LETTER XIX.

From the Gentleman, after his Arrival in London, to the

Lady in the Country. My Dear,

FOR so I must now call you, I arrived here last night, and embrace this first opportunity of writing:

What a busy place is London! what a variety of strange faces, and continual hurry of business! The citizens acquiring fortunes by trade, whilst the nobility and gentry are squandering away those estates left them by their ancestors: But such has always been the conduct of mankind in trading nations. One sows, another reaps, whilst a third enjoys the fruits of their labour. For my own part, I am neither fond of gaiety nor solitude. In all things there is a inedium, which ought to be preferred to extremes. A sudden elevation to affluence or grandeur, and a sudden fall from either, are equally dangerous ; the one too often plonges the person into all sorts of immorality, whilst the effect of the other is most commonly despair. I would choose to spend three months every year in London, and the remainder in the country. This, in my opinion, is a more rational scheme than the present mode of continually hurrying from place to place, without ever relishing the pleasures of any. But I had almost forgotten to whom I am writing. As soon as I have settled my affairs here, wliich will take up about three weeks, I intend going to Windsor to visit my daughters, at the boarding school, and from thence hasten to your brother's ; when I hope, that union will take place, that must terminate only with our lives. I have employed my attorney to draw up articles of a jointure for you, and which I shall bring along with me, to be signed in the presence of your friends. I hope your brother and his spouse are well. I received his excellent letter, and heartily thank him for the contents.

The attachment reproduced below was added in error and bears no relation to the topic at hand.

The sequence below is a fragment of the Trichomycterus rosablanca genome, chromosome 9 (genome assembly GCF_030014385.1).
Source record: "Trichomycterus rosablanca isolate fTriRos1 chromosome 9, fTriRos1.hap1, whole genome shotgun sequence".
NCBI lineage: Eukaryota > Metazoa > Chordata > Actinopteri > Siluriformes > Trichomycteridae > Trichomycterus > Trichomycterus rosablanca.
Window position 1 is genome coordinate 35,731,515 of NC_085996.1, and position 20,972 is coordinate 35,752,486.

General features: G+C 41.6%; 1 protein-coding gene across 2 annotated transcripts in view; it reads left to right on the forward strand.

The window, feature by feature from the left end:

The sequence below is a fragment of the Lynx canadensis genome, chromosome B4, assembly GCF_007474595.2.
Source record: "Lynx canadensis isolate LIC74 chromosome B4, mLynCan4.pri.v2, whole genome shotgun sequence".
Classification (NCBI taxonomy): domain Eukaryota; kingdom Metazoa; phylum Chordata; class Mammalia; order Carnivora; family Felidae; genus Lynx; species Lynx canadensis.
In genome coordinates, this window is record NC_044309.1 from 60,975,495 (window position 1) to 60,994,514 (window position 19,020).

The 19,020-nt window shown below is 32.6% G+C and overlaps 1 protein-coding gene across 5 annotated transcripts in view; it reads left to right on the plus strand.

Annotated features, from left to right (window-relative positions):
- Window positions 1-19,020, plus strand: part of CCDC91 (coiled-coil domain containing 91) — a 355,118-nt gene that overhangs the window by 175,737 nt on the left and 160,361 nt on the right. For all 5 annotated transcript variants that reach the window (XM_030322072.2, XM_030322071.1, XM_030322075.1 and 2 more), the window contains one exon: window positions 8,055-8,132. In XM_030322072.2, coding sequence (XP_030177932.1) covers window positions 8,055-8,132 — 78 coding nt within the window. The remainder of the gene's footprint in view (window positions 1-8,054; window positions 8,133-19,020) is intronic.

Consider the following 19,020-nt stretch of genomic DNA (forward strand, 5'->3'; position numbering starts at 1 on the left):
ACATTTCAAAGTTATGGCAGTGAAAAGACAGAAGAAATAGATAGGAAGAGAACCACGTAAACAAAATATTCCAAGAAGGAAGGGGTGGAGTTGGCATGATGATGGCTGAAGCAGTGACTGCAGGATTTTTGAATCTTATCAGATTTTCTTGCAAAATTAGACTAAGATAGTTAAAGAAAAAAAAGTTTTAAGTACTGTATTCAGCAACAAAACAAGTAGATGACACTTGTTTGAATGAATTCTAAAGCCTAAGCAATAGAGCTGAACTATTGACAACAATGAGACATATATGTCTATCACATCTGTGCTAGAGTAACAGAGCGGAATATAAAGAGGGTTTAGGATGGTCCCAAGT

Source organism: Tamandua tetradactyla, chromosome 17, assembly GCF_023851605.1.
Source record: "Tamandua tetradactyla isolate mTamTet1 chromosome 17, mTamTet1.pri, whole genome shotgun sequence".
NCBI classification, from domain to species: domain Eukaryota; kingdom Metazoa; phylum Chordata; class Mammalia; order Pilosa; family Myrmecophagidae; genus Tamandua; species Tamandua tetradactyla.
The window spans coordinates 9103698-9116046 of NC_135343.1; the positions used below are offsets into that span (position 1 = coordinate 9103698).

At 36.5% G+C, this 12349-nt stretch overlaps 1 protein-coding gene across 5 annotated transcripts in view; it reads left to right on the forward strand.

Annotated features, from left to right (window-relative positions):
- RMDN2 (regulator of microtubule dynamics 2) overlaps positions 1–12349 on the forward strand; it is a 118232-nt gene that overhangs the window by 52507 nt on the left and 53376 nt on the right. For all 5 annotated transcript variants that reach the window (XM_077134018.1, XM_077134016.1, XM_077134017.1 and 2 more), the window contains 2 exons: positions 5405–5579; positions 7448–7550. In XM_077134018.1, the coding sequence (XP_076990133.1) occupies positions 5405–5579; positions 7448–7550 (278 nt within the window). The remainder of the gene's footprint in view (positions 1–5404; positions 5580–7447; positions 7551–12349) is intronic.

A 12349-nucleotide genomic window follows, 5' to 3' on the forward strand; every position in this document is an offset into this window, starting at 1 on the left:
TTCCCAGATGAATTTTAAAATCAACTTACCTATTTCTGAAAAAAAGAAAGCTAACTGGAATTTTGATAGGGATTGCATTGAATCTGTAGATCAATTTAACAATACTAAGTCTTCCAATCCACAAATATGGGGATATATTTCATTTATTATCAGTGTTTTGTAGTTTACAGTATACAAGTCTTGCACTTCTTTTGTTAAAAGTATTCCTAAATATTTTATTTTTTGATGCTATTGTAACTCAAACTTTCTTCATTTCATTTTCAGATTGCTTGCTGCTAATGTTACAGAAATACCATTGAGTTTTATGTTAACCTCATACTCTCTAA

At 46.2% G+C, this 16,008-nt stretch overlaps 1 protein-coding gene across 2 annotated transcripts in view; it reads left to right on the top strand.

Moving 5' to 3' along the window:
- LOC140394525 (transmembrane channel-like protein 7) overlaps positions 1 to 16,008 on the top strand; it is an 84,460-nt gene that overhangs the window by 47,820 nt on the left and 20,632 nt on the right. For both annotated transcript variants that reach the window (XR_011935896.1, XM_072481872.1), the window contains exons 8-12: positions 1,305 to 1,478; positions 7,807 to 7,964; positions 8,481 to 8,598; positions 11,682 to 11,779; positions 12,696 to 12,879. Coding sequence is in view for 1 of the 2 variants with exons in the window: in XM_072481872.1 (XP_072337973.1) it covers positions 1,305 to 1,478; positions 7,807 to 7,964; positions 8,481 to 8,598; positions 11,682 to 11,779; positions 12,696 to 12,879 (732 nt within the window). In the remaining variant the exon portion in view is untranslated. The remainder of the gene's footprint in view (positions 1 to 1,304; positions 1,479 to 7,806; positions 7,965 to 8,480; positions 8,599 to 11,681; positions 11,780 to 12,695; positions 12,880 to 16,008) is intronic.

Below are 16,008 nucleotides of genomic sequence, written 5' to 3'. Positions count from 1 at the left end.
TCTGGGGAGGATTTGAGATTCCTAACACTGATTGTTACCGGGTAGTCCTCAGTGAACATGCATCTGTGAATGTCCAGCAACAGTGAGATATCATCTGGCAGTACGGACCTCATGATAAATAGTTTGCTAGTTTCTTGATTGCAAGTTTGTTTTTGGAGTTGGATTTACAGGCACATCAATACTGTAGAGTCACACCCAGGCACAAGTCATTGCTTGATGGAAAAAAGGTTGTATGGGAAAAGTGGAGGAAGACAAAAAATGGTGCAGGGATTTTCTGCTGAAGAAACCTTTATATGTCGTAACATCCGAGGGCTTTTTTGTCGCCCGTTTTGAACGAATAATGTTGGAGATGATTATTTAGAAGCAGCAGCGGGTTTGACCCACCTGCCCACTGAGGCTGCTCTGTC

I am, my dear,

Yours sincerely and affectionately.

LETTER XX. On love and friendship, from a Father to his Daughters. Dear Daughters,